25 Jun 2023

Dinosaur skin

Did you think that fossils were all bones and nothing more? Nope! Some fossils are impressions left of footprints or tracks. Other fossils are impressions left by skin textures. Sometimes even the tissues of an animal can be preserved, or visible in the fossil. It can be hard to figure out what we're looking at in a fossil of a soft-bodied invertebrate from long ago, but dinosaur fossils are usually easier to recognise. Some later dinosaurs may have had skin rather like an elephant, while others had skin and feathers like modern birds. There are many fossils with skin impressions showing scales much like a modern iguana or alligator!

Here are some articles about a dinosaur fossil, a nodosaur, that was preserved with skin or skin impressions and some of its innards: 

Check out this link at https://earthlymission.com/dinosaur-mummy-science-discovery-nodosaur-intact-canada/ - for fascinating photos of a nodosaur fossil found in Canada!

If you like to imagine what it's like to work in the field gathering fossils, try this link  https://www.huffpost.com/entry/dinosaur-mummy-unveiled_n_59187ca4e4b0fe039b35436f - for a video of the attempt to lift the wrapped fossil onto a truck.

For more than this brief note, look to this link for better explanations. https://earthlymission.com/perfectly-preserved-dinosaur-mummy-last-meal-science-study-nodosaur/ - for a discussion of this nodosaur's last meal, and wonderful drawings of the dinosaur as it would have looked alive.

26 May 2023

The shape of photographs

The shape of a photograph is measured by its Aspect Ratio. This is the ratio of the width of the photograph divided by its height. Until smartphone cameras, the overwhelming majority of cameras used a ratio of 1.5 (width versus height being 3:2). This was the film format of “35 millimetre” (35 mm) cameras.

35 mm cameras were an offshoot of the movie industry. In the 1890s that fledgling industry standardized on that size of film. But the film was difficult to manufacture. Each batch was slightly different and had to be tested for its exact light sensitivity. Oskar Barnack, an engineer at the German company Leitz developed the Leica camera to do exactly that. But people loved that camera not just for testing movie film. They loved it just for taking still pictures. Other companies copied Leitz and produced cameras to use the same film. 35 mm cameras became hugely popular.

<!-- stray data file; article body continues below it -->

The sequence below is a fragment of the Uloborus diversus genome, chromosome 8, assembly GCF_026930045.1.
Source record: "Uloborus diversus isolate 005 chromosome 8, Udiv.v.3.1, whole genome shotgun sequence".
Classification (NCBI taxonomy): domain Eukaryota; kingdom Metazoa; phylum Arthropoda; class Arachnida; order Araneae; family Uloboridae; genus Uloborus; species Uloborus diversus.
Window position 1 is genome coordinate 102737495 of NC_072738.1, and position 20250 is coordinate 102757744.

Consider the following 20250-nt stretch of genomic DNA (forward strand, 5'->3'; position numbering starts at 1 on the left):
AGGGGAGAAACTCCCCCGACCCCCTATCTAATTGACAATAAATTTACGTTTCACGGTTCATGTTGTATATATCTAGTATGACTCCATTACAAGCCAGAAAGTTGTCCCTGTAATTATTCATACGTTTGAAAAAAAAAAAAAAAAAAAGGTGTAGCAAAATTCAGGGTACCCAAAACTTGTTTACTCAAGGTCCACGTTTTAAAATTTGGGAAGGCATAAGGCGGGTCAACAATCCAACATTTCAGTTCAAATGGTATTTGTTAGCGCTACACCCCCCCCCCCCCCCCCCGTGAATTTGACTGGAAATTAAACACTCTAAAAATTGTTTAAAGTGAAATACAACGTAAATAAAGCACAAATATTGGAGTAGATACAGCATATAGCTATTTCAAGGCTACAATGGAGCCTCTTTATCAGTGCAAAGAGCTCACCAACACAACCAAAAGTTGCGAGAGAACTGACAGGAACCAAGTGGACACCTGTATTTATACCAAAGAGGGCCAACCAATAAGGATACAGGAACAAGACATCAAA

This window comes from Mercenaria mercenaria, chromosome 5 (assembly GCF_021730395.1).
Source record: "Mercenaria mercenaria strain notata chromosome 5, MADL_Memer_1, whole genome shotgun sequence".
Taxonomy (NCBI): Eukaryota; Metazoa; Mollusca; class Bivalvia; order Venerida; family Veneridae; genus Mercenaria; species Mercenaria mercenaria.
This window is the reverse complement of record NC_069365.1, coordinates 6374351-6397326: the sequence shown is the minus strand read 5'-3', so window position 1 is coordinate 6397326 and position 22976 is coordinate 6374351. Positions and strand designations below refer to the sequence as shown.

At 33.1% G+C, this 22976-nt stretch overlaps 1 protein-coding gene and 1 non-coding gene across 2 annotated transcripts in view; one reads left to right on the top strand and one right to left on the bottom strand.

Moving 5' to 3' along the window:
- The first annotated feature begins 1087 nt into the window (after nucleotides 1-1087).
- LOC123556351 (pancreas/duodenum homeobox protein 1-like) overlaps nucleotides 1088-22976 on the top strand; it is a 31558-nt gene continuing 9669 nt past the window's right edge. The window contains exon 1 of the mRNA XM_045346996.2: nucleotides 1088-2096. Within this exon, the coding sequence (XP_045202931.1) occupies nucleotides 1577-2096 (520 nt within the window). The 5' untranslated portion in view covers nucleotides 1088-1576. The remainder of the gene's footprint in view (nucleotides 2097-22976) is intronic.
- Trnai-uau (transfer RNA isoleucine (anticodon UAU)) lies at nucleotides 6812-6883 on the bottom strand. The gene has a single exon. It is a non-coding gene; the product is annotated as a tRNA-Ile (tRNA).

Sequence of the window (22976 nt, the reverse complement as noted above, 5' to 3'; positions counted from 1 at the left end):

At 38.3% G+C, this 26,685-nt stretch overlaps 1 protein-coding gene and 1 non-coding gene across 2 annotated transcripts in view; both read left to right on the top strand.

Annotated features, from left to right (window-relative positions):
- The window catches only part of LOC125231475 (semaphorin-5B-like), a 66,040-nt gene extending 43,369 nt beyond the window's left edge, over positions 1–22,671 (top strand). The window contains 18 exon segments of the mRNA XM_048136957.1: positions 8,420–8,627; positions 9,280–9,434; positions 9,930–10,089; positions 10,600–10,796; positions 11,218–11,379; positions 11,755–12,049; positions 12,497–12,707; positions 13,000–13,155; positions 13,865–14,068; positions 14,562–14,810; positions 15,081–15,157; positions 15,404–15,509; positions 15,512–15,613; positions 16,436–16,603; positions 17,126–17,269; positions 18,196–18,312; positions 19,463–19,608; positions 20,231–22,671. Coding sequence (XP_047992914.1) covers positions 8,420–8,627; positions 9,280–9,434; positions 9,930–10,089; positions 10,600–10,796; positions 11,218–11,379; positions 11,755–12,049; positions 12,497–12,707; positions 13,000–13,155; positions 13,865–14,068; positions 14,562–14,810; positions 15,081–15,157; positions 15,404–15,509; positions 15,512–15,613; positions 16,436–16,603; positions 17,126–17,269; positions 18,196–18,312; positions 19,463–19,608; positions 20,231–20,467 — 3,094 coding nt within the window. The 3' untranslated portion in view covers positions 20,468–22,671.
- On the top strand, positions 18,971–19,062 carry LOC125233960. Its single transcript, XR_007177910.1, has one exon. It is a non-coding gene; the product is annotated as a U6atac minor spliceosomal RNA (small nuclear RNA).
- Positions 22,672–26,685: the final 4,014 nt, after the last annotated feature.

Other cameras were also made, mostly with much larger film sizes, to give higher quality images. These were called “large format” cameras and usually had an aspect ratio of either 1.25 (5:4) or 1 (1:1).

Even when most cameras became digital instead of film, the 35 mm aspect ratio of 1.5 was kept.  However, most cellphones use an aspect ratio of 1.33 (4:3).

So the question arises: what is the best aspect ratio? The answer is that there is no single aspect ratio that’s best for all pictures. Photographers get to crop images and can, and do, choose different aspect ratios for different images. And “standard” print sizes have different ratios. The most common print sizes are:-

4x6 inches – Aspect ratio 1.5

5x7 inches Aspect ratio 1.4

8x10 inches Aspect ratio  1.25

11x14 inches Aspect ratio 1.27

16x20 inches Aspect ratio 1.25

An argument is often made that the most pleasing aspect ratio is  1.618033988749894... This is called the Golden Ratio. It’s related to the Fibonacci sequence of numbers, where each successive number is the sum of the previous two, i.e.

1, 1, 2, 3, 5, 8, 13, 21, 34, 55, …

The ratio of successive pairs of this sequence gets closer and closer to the Golden Ratio.

Curiously, this ratio is frequently found in nature. For example, one can construct a spiral using squares with sides equal to the Fibonacci series, as shown below.   

 This spiral can be found in seashells and sunflowers, to give commonly cited examples. 


The Golden Ratio can also be found in art and architecture, whether consciously incorporated into the design or whether it is just a reflection of pleasing design.

The Parthenon on the Acropolis in Athens, Greece has several elements reflecting the golden ratio.


 The composition of Michaelangelo’s Creation of Adam also follows the Golden Ratio.

Finally it seems that the golden ratio was intentionally included in the design of Toronto’s CN tower. The ratio of the total height (553.33 meters) to the height of the observation deck (at 342 meters) is 1.618.